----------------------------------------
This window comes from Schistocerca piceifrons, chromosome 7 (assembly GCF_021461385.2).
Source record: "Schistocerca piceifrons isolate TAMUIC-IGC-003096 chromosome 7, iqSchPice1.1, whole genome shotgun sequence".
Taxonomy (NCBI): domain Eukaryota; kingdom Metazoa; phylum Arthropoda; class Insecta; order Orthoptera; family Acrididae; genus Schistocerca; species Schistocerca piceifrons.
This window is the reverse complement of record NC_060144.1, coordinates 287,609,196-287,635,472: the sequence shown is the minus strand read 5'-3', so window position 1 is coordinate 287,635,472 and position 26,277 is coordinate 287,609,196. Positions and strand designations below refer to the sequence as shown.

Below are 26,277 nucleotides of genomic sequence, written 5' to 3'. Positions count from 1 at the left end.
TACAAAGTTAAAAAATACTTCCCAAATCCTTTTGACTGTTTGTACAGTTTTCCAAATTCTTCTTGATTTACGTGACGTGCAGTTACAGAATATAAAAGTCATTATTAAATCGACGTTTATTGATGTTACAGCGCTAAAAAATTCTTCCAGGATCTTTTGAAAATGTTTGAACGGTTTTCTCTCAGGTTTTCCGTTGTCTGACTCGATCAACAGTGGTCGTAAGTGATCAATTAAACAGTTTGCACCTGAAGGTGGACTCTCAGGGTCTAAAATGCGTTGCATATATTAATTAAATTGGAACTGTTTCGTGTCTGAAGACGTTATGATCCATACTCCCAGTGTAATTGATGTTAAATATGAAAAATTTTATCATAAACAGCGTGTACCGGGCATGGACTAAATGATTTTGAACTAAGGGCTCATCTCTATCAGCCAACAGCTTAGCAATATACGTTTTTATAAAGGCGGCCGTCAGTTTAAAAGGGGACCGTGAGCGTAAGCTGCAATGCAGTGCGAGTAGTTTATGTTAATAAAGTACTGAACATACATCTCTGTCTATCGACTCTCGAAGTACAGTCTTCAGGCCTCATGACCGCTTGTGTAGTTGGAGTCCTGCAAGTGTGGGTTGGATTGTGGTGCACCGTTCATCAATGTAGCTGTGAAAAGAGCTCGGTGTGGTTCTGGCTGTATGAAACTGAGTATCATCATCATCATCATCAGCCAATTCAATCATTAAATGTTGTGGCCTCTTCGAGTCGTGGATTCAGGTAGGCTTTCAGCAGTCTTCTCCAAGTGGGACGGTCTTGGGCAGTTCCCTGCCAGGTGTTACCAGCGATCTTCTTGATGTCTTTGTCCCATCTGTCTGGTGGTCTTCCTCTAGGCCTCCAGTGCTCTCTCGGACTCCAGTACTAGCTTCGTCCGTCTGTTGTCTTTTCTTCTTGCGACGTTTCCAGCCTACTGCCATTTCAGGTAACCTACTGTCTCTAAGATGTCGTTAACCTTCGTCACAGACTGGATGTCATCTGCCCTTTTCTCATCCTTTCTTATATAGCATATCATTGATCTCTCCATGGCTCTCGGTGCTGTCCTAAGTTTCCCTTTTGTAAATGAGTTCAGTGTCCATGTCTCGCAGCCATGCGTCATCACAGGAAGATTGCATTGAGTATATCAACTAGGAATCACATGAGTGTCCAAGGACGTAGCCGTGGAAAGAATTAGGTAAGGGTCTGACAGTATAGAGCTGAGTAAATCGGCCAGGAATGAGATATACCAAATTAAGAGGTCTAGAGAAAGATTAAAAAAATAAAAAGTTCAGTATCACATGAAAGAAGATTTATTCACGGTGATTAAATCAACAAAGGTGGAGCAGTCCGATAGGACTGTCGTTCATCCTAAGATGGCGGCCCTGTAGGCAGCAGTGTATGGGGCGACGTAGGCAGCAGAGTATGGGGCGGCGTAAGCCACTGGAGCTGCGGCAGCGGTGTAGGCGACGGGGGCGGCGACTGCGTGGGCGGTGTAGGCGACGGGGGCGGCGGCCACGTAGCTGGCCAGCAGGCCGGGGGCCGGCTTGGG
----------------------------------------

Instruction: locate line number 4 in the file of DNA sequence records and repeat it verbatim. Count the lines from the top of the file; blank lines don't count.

This window is the reverse complement of record NC_060144.1, coordinates 287,609,196-287,635,472: the sequence shown is the minus strand read 5'-3', so window position 1 is coordinate 287,635,472 and position 26,277 is coordinate 287,609,196. Positions and strand designations below refer to the sequence as shown.